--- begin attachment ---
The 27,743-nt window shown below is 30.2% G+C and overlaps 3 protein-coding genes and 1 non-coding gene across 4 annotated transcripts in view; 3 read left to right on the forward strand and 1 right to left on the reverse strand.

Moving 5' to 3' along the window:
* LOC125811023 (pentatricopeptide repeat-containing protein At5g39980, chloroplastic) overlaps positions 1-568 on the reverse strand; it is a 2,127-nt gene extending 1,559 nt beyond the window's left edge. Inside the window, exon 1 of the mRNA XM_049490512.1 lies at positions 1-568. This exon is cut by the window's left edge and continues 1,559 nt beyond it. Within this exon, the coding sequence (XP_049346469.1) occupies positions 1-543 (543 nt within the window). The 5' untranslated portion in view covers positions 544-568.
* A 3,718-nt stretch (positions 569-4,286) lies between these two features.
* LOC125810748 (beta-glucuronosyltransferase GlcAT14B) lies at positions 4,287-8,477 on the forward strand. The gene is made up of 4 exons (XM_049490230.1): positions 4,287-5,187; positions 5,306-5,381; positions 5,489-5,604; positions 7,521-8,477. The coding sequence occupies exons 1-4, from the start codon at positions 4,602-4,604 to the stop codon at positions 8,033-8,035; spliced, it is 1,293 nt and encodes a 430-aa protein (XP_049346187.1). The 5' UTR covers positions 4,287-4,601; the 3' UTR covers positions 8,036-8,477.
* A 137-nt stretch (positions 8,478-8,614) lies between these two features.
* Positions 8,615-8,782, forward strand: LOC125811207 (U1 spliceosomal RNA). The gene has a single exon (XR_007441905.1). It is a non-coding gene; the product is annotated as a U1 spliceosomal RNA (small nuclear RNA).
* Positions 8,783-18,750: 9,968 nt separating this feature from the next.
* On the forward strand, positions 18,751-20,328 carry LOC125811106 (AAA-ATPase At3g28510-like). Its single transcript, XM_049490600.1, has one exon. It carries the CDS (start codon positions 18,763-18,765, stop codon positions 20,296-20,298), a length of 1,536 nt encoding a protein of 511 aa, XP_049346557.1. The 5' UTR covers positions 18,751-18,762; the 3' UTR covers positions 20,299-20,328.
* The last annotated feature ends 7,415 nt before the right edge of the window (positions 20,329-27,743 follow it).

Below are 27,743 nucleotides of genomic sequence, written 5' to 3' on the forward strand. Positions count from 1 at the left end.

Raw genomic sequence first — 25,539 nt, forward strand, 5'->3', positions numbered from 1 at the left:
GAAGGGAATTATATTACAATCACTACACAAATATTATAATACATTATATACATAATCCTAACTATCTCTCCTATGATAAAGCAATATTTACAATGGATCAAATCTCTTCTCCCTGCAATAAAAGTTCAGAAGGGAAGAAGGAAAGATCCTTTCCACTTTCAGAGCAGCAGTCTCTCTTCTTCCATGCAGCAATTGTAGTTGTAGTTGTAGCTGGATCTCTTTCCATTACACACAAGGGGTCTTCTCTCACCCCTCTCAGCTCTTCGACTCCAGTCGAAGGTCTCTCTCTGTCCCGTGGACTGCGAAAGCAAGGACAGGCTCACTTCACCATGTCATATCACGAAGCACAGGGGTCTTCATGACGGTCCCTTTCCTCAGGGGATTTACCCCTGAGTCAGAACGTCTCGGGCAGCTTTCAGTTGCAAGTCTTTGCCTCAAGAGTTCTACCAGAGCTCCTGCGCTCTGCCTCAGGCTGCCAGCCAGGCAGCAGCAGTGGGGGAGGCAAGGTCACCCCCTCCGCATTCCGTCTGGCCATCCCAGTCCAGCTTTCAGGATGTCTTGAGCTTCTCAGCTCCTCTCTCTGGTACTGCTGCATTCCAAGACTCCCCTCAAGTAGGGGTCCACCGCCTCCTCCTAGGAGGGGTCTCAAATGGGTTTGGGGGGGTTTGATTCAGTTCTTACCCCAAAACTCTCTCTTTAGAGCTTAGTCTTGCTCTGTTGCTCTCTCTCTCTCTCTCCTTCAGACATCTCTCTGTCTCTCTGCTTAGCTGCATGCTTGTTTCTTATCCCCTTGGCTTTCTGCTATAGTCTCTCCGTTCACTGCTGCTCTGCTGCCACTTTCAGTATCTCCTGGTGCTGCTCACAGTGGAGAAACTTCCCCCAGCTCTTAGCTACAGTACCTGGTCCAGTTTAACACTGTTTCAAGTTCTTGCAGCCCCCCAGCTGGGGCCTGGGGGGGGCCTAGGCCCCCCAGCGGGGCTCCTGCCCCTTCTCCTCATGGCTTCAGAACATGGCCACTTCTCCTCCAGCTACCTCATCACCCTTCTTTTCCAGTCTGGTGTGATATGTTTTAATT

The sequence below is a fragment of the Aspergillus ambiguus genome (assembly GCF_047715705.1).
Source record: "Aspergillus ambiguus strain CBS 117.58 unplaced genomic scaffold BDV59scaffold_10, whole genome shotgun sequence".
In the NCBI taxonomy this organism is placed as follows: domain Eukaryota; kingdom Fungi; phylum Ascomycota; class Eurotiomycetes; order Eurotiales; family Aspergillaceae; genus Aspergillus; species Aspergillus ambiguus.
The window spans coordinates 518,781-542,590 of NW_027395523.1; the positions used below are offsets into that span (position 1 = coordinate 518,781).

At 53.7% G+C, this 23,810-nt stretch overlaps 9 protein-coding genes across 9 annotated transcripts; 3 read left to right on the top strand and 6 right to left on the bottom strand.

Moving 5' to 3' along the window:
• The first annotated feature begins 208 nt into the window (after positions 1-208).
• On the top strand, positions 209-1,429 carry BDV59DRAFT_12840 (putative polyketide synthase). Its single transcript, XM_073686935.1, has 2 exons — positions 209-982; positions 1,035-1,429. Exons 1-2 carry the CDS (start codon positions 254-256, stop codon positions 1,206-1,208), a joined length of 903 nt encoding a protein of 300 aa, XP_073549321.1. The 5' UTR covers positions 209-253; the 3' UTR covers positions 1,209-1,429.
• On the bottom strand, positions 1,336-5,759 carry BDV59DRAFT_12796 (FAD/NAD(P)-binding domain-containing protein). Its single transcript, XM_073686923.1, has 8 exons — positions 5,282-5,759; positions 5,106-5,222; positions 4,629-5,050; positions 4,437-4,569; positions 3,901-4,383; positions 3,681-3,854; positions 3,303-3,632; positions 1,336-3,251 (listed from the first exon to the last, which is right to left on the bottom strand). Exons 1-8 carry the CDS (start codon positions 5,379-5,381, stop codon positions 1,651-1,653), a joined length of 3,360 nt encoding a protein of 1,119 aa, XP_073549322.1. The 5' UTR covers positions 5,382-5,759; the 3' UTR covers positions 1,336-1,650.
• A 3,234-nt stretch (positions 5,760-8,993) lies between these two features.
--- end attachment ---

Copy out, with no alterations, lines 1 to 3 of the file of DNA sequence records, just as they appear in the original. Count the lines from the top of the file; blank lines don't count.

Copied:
The 27,743-nt window shown below is 30.2% G+C and overlaps 3 protein-coding genes and 1 non-coding gene across 4 annotated transcripts in view; 3 read left to right on the forward strand and 1 right to left on the reverse strand.

Moving 5' to 3' along the window:
* LOC125811023 (pentatricopeptide repeat-containing protein At5g39980, chloroplastic) overlaps positions 1-568 on the reverse strand; it is a 2,127-nt gene extending 1,559 nt beyond the window's left edge. Inside the window, exon 1 of the mRNA XM_049490512.1 lies at positions 1-568. This exon is cut by the window's left edge and continues 1,559 nt beyond it. Within this exon, the coding sequence (XP_049346469.1) occupies positions 1-543 (543 nt within the window). The 5' untranslated portion in view covers positions 544-568.